Posner has a very good discussion of many aspects of the controversy over the concessions to the Chinese government by Google, Yahoo, and a few other high-tech companies. I generally will come to similar conclusions but from a little different perspective.
I do believe that it is reprehensible for Yahoo to disclose the names of Chinese citizens using its services, particularly when the information Yahoo gave about one of them led to his arrest and imprisonment. Whatever one√¢‚Ç¨‚Ñ¢s beliefs about other rules of corporate behavior in China, disclosure of names of "dissidents" who face arrest and punishment is unacceptable.
During the remainder of my comment I will pretend that I am the CEO of Google (alas, I am slightly less rich) to discuss whether Google should accede to the demands by the Chinese government to prevent access to Google users in China to websites on democracy, the Tiananman Square uprising in 1989, the Falun Gong sect, and a few other subjects. Presumably, it might be very profitable to make these concessions under the very likely assumption that the government would not agree to any significant compromise.
However, profits in the Chinese market are not the only consideration, even from the viewpoint of maximizing Google's (and mine as CEO) market value. Google has a deserved reputation as a very independent as well as innovative company that does not cave in to unreasonable government demands. From our vantage point the Chinese government's demands are not reasonable. For this reason we did indicate on our website in China that we were excluding certain enumerated subjects from our search engine.
That said, under present conditions we are still providing millions of people in China, we hope that will climb to hundreds of millions, access to an unbelievable array of information. The subjects covered are far too numerous to enumerate, but let me just mention information about DNA and its discovery, medical treatments for breast and prostate cancers, the determination of prices under different market conditions, riots in the U.S. and elsewhere, the Becker-Posner blog, and many more.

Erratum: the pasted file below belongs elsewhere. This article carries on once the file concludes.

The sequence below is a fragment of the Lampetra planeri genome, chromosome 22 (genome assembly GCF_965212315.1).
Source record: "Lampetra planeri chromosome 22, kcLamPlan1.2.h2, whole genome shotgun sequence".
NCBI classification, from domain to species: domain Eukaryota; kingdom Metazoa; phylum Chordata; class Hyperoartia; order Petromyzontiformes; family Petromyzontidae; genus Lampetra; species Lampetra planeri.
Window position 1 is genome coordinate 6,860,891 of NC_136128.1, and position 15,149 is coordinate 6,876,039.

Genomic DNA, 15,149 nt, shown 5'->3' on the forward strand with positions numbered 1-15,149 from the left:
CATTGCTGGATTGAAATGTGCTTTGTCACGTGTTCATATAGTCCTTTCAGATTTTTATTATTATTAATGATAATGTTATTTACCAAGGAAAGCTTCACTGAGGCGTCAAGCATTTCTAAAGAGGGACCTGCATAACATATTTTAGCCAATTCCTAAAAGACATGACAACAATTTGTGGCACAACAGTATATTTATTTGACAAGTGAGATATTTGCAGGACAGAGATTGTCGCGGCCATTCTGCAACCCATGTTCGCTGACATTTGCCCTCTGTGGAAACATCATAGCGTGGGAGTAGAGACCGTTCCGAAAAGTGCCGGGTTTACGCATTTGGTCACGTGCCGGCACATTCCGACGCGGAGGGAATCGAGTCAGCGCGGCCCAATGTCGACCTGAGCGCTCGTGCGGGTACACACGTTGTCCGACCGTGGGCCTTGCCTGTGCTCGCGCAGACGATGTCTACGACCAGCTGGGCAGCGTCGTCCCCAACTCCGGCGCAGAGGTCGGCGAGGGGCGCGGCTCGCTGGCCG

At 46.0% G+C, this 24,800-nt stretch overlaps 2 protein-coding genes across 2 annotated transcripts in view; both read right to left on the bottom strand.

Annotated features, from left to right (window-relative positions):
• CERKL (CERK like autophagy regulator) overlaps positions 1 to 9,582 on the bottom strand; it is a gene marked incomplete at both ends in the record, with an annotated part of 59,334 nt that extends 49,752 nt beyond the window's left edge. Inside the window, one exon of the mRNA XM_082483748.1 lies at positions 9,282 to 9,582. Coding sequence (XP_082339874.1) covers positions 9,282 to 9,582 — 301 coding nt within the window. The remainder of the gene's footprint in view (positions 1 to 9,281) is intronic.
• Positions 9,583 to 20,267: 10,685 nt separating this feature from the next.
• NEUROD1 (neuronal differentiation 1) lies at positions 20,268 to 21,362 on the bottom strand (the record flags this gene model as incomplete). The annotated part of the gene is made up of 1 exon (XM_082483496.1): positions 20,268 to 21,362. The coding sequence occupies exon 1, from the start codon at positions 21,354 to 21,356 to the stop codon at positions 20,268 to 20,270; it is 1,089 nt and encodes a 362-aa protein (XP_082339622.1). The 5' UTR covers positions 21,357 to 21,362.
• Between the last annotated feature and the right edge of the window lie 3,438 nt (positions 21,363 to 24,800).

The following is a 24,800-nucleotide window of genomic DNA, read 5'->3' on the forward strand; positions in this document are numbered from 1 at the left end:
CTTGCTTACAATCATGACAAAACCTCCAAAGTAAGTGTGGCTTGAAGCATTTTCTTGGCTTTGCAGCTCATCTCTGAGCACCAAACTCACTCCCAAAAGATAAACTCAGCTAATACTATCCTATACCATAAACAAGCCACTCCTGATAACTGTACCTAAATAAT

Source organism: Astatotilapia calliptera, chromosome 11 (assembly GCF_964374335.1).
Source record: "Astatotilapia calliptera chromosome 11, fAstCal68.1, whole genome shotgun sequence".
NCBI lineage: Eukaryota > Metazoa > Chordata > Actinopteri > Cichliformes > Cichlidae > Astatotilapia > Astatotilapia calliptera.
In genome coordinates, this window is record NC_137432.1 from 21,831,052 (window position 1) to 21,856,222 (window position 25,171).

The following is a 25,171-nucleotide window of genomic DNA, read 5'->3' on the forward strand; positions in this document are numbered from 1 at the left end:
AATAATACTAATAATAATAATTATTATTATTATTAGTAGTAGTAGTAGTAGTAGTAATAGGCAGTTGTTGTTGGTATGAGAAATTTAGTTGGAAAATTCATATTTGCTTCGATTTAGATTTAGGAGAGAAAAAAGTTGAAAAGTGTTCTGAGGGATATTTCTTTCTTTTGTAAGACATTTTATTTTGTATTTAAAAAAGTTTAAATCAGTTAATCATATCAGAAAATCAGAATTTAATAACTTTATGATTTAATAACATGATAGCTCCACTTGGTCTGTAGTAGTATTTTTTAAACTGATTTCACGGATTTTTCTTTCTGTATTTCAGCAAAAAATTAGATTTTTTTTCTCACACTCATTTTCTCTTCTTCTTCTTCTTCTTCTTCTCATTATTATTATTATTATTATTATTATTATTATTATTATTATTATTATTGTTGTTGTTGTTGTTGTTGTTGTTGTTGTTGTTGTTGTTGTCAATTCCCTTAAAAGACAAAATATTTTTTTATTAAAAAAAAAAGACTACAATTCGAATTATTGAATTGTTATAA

Chinese Google users also have access to information that is highly informative about democratic institutions and processes. This includes discussions of elections in Japan, Great Britain, the U.S., the turnover of parties in power in democracies, histories of countries that were transformed slowly, like Great Britain, or rapidly, like Japan, from powerful monarchies to lively democracies. They also have some access to information on the overthrow of communism in East Germany, Poland, and the USSR, although that information is not as openly available as I would like.
In this way Google is still exposing millions of Chinese to information and knowledge that was unavailable to any one in the West even a decade ago. Isn't this a priceless contribution to the welfare of the Chinese people, despite the restrictions placed on their access to certain subjects from using Google?
Suppose we at Google had refused to go along with the Chinese demands and were excluded from the Chinese market. It is very possible that our place would have been taken either by European or Japanese companies, or indigenous Chinese companies, only too willing to comply with the government's demands. In this case, American stockholders, workers, and taxpayers would be (a little) worse off, and the Chinese people would also be also worse off since these other companies are not as good as Google. The only gainer, aside from the company taking our place, would be the Chinese government since they would have a more docile search engine company to deal with.
A different scenario is that the Chinese people would have been deprived of a search engine for years. Perhaps that would slightly weaken the government because of increased resentment among the population, but it would hurt the typical Chinese computer user much more. Why should we be the instrument of making the Chinese people suffer any more than they already have during the past many centuries from isolation from Western technology and knowledge?
Let us also not forget that not only has the Chinese economy been expanding for the past quarter century at a remarkable rate, but so too have freedom of expression, travel abroad, and some other freedoms that are important parts of the foundation of a true democracy. The Chinese government supports strongly the economic progress, yet bemoans the increased freedom that naturally accompanies this progress. Government controls over these freedoms cannot keep up with their pace of development as the economy charges forward.
Software is rapidly developing that would enable Chinese users of the internet to bypass their censors, and gain access to the information that they prevent us, Yahoo, and other companies from directly providing them. Chinese censors and other Chinese restrictions on basic freedoms are engaged in a losing battle as long as the economy, including its human capital, continues to go global. Even somewhat limited access to the vast information made possible by Google further pushes the battle in favor of freedom and against government restrictions.
Given these considerations, and admiting our concern as a company with maximizing the wealth of our stockholders and employees, does not the entry of Google into China even under these restrictive terms contribute to the tidal wave of freedom that is overwhelming the Chinese government?
I (that is, GSB) agree with the CEO, for I would give an affirmative answer to that question.